Everything By John Fleming
Photos by Daniel Phillips
The shimmering spray reaches into the sky like a west-Texas oil gusher, finds its apex, and drifts across the parched ground. At the height of a boiling hot day, in the glare of a midday sun, an outbreak of giddiness overtakes the assembly of women and young children. Now they have clean water. The journey to this day has been long and hard; the lives of maybe 500 people in this village and the surrounding countryside are forever changed: no more long treks to get water to bathe in, to wash clothes in, to cook with and to drink.
Above: A well drilling crew punches a hole some 150 feet down at a spot called Kidu-Makaraka, Sudan. Left: A splash of clean well water pours over the bottle, which contains the murky water villagers would walk for miles to obtain.
A few miles down a dusty dirt road from this collection of huts, is a footpath leading to a low spot in a patch of verdant underbrush, surrounded by a parched landscape. Here, in the quiet of the shade, is a puddle of water the size of a long-bed pickup, its surface cool and still, the color of Milk of Magnesia. “This is the only water we have for miles around here,” said Jennifer Knight, a local schoolteacher. “When the dry season arrives, even this will be gone and people will have to walk even farther to fetch water.” Kassazo-Kadu’s lack of water is typical of not only this part of southern Sudan, but also for a great many of the Earth’s people. Indeed, the United Nations Children’s Fund estimates that one in six people worldwide, or some 1.1 billion, lack access to safe drinking water, while the World Health Organization says nearly 4,000 children die each day from waterborne diseases. These are the kinds of statistics that have led many working in the international aid community to the conclusion that effective development work can begin only after people acquire clean water. Evidence of an effort to bring water to those who need it, is a short ride away in a late-model Toyota pickup or a half-day’s walk under a boiling sun. Just to the east of the ancient slave-trading post of Lui, is a well-drilling crew punching a hole some 150 feet down at a spot called Kidu-Makaraka. On this day, people come out of a cluster of huts and the surrounding bush in anticipation of what might be. The workers from the Swedish-based International Aid Services (IAS), have told them that if water is to come to this place, it will be this day. Janty Madena, lingers in the shadow of a banana tree with her three small children watching the workers struggling with the big drilling machine. For her, the promise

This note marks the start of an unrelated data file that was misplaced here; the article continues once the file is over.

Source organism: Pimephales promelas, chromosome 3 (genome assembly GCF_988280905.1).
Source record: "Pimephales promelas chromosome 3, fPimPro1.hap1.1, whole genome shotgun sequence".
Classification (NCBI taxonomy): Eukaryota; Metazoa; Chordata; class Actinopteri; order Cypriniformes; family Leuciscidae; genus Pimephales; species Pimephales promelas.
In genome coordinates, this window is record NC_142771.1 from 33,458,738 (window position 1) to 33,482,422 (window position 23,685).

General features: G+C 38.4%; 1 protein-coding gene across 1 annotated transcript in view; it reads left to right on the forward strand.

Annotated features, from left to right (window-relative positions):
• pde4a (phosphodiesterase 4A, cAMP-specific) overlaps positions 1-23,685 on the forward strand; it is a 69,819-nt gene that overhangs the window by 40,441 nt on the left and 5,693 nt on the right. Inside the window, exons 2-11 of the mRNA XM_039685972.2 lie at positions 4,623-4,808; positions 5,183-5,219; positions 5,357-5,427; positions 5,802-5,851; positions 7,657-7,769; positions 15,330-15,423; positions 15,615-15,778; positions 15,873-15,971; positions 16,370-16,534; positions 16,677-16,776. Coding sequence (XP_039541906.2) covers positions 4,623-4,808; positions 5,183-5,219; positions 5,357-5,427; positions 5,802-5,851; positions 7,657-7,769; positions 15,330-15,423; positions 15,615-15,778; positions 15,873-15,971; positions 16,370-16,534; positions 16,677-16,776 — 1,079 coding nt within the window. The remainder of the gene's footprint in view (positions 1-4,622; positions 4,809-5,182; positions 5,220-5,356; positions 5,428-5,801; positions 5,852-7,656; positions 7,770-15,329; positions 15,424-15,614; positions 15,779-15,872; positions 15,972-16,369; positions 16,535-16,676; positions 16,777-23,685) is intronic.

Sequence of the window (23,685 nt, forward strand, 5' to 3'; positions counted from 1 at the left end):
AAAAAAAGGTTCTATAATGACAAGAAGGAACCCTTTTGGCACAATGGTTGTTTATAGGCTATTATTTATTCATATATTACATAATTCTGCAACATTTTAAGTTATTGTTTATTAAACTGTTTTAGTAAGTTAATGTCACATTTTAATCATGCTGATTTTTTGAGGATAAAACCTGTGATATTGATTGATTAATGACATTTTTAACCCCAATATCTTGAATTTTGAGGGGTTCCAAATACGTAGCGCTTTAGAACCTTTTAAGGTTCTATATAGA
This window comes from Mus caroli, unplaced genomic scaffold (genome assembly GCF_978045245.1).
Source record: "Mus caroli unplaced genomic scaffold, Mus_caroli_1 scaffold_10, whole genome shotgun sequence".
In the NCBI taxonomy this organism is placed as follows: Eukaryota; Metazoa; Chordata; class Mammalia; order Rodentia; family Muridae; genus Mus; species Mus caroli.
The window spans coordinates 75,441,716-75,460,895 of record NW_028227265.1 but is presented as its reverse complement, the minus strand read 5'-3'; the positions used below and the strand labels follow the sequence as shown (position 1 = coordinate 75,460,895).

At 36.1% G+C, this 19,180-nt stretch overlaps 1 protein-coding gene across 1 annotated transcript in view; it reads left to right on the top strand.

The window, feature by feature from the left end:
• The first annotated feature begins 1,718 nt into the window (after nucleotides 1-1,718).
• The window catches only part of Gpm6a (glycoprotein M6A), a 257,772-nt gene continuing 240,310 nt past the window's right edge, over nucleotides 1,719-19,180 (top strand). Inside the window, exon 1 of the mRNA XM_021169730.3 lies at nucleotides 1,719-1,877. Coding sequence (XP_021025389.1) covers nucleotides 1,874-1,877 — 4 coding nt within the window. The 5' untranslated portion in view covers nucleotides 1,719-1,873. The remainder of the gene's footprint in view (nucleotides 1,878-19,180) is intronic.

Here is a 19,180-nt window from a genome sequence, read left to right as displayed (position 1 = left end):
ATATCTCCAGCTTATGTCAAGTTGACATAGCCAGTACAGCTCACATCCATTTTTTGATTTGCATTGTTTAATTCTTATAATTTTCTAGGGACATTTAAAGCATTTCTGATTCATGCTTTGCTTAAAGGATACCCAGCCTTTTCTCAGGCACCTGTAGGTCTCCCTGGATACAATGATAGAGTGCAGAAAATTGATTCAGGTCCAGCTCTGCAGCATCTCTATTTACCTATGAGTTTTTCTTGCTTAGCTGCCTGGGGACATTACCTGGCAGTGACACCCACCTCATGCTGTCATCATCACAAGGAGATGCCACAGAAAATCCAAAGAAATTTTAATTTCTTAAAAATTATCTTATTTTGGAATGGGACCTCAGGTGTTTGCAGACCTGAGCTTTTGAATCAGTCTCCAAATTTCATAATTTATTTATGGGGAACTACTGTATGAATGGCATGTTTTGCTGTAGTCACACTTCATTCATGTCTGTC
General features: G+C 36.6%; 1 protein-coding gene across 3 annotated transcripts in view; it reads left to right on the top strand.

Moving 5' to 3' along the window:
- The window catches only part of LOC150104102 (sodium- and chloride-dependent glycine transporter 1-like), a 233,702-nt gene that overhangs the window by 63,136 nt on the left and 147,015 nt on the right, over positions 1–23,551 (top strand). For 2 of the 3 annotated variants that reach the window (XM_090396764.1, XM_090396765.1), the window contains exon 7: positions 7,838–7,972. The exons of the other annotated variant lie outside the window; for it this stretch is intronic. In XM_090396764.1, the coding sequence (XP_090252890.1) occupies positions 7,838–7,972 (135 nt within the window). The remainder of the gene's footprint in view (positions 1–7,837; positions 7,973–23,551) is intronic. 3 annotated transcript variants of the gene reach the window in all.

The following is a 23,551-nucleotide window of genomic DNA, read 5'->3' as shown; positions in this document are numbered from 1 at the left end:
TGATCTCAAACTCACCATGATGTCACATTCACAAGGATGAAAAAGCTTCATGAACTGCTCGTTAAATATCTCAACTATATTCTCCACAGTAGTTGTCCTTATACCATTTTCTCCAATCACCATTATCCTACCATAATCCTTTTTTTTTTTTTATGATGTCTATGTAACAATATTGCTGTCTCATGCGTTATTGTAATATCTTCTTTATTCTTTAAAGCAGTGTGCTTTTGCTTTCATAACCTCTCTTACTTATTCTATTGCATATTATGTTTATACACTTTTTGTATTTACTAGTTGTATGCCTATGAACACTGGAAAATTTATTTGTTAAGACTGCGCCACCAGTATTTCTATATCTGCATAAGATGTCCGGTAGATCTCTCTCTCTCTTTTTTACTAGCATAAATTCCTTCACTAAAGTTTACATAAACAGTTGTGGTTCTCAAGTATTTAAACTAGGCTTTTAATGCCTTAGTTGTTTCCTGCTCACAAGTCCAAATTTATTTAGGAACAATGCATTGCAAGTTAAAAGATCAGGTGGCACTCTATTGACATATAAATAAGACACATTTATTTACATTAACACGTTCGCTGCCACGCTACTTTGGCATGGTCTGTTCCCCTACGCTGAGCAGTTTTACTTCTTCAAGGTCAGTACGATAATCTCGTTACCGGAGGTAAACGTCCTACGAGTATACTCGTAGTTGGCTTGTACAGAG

Summer 2010 Longleaf Style 19
The Summer 2010 issue of Longleaf